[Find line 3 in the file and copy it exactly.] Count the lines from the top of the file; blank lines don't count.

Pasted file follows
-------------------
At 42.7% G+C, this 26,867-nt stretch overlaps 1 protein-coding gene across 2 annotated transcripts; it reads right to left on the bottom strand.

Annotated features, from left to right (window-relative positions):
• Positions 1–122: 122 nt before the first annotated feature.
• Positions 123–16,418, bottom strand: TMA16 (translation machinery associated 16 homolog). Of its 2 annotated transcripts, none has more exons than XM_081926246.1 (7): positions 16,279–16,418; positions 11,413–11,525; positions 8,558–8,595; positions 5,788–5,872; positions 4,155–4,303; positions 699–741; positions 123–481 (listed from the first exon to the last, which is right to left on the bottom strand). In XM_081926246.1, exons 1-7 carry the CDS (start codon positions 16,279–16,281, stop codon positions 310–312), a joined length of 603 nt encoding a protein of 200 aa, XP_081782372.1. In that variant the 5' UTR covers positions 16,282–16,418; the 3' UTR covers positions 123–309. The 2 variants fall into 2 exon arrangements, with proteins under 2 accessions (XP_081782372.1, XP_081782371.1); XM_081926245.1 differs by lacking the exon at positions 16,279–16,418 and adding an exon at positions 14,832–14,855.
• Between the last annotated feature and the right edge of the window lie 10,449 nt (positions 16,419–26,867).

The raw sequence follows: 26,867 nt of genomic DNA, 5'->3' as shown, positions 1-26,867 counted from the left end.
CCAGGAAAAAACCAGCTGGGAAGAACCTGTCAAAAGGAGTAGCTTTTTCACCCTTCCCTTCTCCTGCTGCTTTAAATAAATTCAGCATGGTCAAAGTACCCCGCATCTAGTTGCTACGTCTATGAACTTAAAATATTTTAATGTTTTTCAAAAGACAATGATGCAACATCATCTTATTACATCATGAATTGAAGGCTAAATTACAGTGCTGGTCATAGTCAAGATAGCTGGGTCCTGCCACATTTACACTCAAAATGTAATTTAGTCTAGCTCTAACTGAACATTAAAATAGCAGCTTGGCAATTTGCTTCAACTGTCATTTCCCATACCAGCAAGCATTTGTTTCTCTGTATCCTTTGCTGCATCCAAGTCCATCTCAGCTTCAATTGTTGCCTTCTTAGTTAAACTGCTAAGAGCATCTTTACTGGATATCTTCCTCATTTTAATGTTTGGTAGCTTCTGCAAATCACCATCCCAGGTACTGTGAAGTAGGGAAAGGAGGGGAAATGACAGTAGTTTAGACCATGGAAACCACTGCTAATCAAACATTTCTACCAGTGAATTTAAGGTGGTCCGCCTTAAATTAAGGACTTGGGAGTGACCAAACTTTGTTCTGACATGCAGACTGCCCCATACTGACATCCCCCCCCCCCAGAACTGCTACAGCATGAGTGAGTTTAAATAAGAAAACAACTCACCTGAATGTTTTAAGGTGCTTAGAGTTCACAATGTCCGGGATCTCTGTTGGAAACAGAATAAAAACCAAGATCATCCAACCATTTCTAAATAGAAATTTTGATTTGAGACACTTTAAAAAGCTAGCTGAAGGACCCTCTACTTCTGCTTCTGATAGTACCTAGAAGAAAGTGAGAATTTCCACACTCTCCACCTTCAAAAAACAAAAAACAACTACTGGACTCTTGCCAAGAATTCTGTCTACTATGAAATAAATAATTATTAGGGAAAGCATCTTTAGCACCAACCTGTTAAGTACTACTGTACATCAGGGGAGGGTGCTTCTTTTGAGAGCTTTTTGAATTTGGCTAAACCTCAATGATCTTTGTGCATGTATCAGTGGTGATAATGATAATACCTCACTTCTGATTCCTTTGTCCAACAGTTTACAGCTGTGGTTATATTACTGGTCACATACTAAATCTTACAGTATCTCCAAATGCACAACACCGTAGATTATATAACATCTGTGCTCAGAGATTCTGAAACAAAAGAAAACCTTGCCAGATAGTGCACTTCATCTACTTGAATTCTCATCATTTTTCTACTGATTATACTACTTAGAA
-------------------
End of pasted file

• Positions 1–122: 122 nt before the first annotated feature.